The biggest difficulty with this lift is having the proper apparatus to do it on.  The seat must be the perfect height to allow the lifter to bend at the waist and place the bar in the crooks of the elbows at a full bend of 90 degrees.  Also, the feet must be secured  staight back for support.  An apparatus like this is usually not available in most gyms, and thus probably why this lift has not been done.  I like using my Glute-Ham device for this as the seat and feet supports are adjustable and allows me to get into perfect position. 

I have never done a max attempt on Back Extensions, but just might do one at my next record day.  After all, it looks like setting a record in it would be very easy as there are not any!!! However, don’t expect to get an IAWA World Record in the Back Extension as this lift IS NOT an IAWA official lift.

Eastern Open Postal

by Al Myers


Chad Ullom performed this 501# Continental to Belt to help him win the 2012 Eastern Open Postal Meet. Chad is the first and only USAWA lifter to have exceeded 500 pounds in the Continental to Belt.


Eastern Open Postal Meet
March 30th, 2012

Meet Director:  John Wilmot

Lifts: Bench Press – Feet in Air, Front Squat, Continental to Belt

Lifters using a Certified Official:

Gabby Jobe – Official Jesse Jobe
Troy Goetsch – Officials Dan Bunch, Bryan Benzel
Denny Habecker – Officials Scott Schmidt, John McKean, Art Montini
Zach Jelinek – Officials Bryan Benzel, Jesse Jobe
Jesse Jobe – Officials Dan Bunch, Bryan Benzel
Chad Ullom – Official Al Myers
Eric Todd – Official Lance Foster
Bryan Benzel – Officials Dan Bunch, Jesse Jobe
Lance Foster – Official Eric Todd
Dan Bunch – Officials Jesse Jobe, Bryan Benzel

Lifters using a non-certified Judge:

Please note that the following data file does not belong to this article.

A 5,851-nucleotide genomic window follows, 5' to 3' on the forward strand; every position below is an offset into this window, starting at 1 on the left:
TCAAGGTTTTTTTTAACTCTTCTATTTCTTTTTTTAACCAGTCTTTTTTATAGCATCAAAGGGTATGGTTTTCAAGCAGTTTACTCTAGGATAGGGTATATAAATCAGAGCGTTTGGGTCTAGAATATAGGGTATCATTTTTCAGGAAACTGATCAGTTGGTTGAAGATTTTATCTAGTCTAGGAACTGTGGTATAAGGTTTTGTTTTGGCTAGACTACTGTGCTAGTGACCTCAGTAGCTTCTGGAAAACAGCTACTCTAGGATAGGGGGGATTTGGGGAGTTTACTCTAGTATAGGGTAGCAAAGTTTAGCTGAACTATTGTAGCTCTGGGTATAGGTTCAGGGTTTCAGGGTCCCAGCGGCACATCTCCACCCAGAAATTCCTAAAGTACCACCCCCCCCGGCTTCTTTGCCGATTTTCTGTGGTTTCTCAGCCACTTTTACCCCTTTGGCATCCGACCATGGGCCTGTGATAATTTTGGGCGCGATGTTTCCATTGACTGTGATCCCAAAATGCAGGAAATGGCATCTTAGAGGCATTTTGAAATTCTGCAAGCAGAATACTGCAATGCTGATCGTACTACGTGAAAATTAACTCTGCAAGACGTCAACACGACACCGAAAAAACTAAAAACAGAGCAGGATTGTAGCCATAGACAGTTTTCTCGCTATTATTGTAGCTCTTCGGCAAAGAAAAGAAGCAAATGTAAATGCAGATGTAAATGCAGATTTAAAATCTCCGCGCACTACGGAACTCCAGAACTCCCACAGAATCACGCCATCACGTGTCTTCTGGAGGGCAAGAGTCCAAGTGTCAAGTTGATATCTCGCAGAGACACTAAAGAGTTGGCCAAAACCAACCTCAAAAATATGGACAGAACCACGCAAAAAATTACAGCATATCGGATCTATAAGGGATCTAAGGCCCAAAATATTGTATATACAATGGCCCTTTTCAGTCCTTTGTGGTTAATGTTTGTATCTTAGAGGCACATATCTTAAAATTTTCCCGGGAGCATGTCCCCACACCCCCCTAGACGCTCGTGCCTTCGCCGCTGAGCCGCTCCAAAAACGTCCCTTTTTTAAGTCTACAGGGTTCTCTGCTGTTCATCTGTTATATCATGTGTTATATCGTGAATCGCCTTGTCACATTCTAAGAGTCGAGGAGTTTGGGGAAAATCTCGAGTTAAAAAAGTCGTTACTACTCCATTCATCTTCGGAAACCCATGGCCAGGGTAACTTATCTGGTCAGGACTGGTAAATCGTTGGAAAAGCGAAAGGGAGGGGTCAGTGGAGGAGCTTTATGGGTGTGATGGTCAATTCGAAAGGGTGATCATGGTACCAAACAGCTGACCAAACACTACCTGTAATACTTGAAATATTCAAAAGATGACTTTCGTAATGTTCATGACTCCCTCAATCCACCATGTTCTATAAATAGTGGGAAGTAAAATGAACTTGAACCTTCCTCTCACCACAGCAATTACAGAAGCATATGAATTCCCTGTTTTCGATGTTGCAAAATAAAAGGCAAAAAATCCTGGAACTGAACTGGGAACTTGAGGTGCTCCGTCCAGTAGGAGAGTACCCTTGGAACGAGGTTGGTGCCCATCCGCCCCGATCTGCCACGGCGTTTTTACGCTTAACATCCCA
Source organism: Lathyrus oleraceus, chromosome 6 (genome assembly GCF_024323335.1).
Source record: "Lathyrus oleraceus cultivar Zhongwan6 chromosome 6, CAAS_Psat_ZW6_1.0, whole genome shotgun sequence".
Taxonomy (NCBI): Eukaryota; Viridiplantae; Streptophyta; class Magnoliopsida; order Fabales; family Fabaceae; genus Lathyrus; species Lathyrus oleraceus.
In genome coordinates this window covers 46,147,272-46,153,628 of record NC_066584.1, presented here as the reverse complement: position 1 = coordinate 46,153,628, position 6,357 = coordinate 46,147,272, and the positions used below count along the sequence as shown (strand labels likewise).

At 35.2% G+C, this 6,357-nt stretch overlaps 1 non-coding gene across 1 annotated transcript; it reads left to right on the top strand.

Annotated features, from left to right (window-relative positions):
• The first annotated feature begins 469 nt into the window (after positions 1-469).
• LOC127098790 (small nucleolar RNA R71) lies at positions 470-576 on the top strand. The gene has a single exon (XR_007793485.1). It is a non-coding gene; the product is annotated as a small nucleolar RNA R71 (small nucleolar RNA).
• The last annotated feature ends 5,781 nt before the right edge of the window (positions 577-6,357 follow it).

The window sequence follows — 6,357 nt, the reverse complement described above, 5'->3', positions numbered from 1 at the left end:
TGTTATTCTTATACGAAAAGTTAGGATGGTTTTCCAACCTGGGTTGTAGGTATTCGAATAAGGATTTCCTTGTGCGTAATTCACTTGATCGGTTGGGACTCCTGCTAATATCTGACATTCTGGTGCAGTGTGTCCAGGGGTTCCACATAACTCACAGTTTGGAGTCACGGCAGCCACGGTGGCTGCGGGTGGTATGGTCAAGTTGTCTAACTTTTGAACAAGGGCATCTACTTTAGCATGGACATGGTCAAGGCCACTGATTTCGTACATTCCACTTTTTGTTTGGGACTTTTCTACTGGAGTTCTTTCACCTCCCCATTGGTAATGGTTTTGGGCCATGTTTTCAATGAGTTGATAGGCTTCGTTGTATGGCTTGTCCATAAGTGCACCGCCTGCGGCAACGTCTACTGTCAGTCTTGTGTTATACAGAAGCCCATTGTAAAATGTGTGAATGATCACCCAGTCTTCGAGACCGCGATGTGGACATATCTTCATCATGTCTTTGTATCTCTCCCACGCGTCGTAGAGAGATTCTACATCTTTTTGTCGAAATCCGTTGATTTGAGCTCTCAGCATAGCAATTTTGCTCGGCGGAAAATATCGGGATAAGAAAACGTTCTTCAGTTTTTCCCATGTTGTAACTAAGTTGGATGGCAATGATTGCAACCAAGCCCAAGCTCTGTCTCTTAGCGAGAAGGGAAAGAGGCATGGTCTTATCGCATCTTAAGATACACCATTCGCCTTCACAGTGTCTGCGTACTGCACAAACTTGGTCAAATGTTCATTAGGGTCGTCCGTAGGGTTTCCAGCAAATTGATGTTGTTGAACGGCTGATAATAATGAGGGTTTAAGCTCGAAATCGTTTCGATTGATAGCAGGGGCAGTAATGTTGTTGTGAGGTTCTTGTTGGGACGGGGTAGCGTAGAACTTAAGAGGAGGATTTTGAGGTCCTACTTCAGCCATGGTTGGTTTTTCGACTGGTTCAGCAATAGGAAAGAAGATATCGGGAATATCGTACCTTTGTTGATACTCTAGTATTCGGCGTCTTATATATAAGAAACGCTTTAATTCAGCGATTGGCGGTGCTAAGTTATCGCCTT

Les Cramer – Judge Monica Cook
Sam Rogers – Judge Orie Barnett
John Wilmot – Judge Kay Wilmot
Orie Barnett – Judge Sam Rogers


Gabby Jobe 9 89 50 55 65 170 370.9



 Chad Ullom  40  246  287  452  501  1240  1001.9
 Eric Todd  37  253  350  405  475  1230  969.9
 Troy Goetsch  25  194  280  355  360  995  904.5
 Bryan Benzel  24  287  365  420  410  1195  885.8
 Sam Rogers  49  210  285  277  320  882  844.0
 Les Cramer  70  183  200  227  252  679  836.4
 Orie Barnett  51  231  246  305  342  893  826.9
 Jesse Jobe  35  225  250  250  450  950  795.9
 Zach Jelinek  23  200  185  230  280  695  621.1
 John Wilmot  65  213  130  175  230  535  581.8
 Dan Bunch  47  317  265  190  300  755  579.6
 Lance Foster  46  320  180  250  330  760  578.1
 Denny Habecker  69  191  195  0  267  462  550.6


Notes:  All bodyweights are recorded in pounds. All lifts are listed in points.  Total is the total pounds lifted. Points are the adjusted points for age and bodyweight.

Power Swings

by Al Myers

The top picture shows the starting position of a Power Swing, while the bottom picture shows the finishing position.

Another exercise that I really like to do after my heavy leg/back training is power swings. I have done this exercise “off and on” for many years. Years ago it was one of my favorite training exercises for helping my weight over bar.  The positions are just the same as throwing the WOB (standing style that is!), and builds quick explosive strength in the hips.  This exercise is easy to do.  Take a parallel stance with feet slightly wider than shoulder width. Grip the swing implement with both hands and swing it up to 90 degrees, keeping the arms straight. As the weight hits the peak, drive up the hips to a standing position.  Multiple reps can be done by allowing the weight to “sink between the legs” and performing another attempt without setting the implement down. I like sets of 10 reps or so.